This is joint work with Stefan Bischof, Axel Polleres, and Sebastian Rudolph.

Wiebe van der Hoek: Program equilibrium—a program reasoning approach

The concept of program equilibrium, introduced by Howard (Theory and Decision 3, 1988) and further formalised by Tennenholtz (Games and Economic Behaviour, 2004), represents one of the most ingenious and potentially far-reaching applications of ideas from computer science in game theory to date. The basic idea is that a player in a game selects a strategy by entering a program, whose behaviour may be conditioned on the programs submitted by other players. Thus, for example, in the prisoner’s dilemma, a player can enter a program that says “If his program is the same as mine, then I cooperate, otherwise I defect”. It can easily be shown that if such programs are permitted, then rational cooperation is possible even in the one-shot prisoner’s dilemma. In the original proposal of Tennenholtz, comparison between programs was limited to syntactic comparison of program texts. While this approach has some considerable advantages (not the least being computational and semantic simplicity), it also has some important limitations.
In the talk, we investigate an approach to program equilibrium in which richer conditions are allowed, based on model checking—one of the most successful approaches to reasoning about programs. We introduce a decision-tree model of strategies, which may be conditioned on strategies of others. We then formulate and investigate a notion of “outcome” for our setting, and investigate the complexity of reasoning about outcomes. We focus on coherent outcomes: outcomes in which every decision by every player is justified by the conditions in his program. We identify a condition under which there exist a unique coherent outcome. We also compare our notion of (coherent) outcome with that of (supported) semantics known from logic programming. We illustrate our approach with many examples.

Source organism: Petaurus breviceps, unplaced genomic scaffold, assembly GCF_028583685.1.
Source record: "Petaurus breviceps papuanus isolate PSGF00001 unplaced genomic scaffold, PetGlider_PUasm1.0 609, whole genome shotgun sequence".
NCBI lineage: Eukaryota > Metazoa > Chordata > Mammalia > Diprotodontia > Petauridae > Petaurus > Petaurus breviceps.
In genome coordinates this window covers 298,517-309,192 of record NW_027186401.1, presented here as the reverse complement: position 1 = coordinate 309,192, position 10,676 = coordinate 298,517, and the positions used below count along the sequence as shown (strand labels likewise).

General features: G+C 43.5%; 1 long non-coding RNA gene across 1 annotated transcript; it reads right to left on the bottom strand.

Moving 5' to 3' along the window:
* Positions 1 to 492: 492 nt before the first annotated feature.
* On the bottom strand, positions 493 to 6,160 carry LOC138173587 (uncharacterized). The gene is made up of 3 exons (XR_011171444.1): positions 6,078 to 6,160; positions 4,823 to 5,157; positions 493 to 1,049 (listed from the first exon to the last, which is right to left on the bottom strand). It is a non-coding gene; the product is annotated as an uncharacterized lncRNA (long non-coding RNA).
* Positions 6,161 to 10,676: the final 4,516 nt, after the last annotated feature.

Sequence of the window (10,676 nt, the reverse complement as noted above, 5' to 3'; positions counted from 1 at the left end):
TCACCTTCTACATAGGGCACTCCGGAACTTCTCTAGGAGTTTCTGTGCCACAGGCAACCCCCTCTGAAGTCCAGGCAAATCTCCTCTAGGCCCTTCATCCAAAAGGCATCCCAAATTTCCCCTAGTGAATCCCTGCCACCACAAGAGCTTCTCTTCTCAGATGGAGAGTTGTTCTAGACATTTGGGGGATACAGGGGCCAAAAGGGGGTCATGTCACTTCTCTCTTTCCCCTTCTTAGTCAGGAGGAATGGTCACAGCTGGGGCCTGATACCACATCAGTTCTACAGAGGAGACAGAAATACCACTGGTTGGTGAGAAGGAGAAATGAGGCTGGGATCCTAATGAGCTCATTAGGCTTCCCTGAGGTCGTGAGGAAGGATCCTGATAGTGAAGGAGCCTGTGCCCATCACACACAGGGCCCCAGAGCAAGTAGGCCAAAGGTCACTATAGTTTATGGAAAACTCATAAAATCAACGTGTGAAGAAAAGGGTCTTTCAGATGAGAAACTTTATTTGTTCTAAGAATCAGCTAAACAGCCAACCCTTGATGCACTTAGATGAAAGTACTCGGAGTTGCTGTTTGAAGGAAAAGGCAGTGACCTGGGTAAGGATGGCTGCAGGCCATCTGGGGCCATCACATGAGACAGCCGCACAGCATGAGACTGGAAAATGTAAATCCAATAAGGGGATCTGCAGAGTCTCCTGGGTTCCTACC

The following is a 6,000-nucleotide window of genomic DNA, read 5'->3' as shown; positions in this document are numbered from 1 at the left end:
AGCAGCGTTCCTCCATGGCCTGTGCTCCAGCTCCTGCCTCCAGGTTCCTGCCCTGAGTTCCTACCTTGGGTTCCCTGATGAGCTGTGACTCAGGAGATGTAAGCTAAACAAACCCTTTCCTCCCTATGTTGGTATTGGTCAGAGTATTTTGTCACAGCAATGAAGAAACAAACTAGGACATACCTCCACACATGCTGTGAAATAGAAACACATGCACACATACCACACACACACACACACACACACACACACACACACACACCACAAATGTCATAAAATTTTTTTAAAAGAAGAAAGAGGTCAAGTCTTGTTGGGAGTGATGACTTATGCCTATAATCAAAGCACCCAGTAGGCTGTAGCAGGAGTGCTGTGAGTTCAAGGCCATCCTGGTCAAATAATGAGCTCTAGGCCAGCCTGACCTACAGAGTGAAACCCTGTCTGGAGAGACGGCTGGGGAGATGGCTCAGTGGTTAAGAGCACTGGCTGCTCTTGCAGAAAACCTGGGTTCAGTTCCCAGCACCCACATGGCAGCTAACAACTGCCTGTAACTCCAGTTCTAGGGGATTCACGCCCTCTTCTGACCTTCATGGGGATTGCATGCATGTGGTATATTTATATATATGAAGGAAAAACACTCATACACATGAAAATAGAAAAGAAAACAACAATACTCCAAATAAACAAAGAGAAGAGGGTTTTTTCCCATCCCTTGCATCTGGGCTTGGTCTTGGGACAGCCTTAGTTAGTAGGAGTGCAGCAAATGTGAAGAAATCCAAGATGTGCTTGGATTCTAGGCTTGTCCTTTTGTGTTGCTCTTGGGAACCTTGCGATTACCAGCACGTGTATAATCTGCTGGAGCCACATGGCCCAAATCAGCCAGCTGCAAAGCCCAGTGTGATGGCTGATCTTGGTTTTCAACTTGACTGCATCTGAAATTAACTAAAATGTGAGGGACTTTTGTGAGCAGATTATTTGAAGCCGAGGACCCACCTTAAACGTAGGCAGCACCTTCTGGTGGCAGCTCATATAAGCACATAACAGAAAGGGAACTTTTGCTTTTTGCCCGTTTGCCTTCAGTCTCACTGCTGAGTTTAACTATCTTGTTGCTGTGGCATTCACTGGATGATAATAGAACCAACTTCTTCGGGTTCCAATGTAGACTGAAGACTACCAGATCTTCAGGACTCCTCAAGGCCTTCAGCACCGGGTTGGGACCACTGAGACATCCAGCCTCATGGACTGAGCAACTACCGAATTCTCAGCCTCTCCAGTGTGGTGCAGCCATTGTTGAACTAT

Gabriele Kern-Isberner Novel Semantical Approaches to Relational Probabilistic Conditionals under Maximum Entropy

Reasoning on maximum entropy is well-known for its excellent (formal and commonsensical) properties, and the same holds for its extension to belief change by the principle of minimum cross-entropy. However, the optimum entropy methods have been considered principally in propositional frameworks, maybe mostly due to the fact that there is no clear semantics for interpreting first-order probabilistic (conditional) sentences. It seems to be a common understanding that either a statistical approach that counts (tuples of) individuals has to be used to interpret such sentences, or the knowledge base has to be grounded to make a possible world semantics applicable, for a subjective interpretation of probabilities.

In this talk, after recalling the principles of optimum entropy and the benefits they bring to uncertain reasoning, I propose novel semantical perspectives on first-order (or relational) probabilistic conditionals that are motivated by considering them as subjective, but population-based statements. Two different semantics for relational probabilistic conditionals are presented to which the maximum entropy principle can be applied, yielding quite well-behaved inference operators. This will be evaluated according to a set of postulates for suitable inference operators in this framework.

This is joint work with Matthias Thimm (Universität Koblenz-Landau)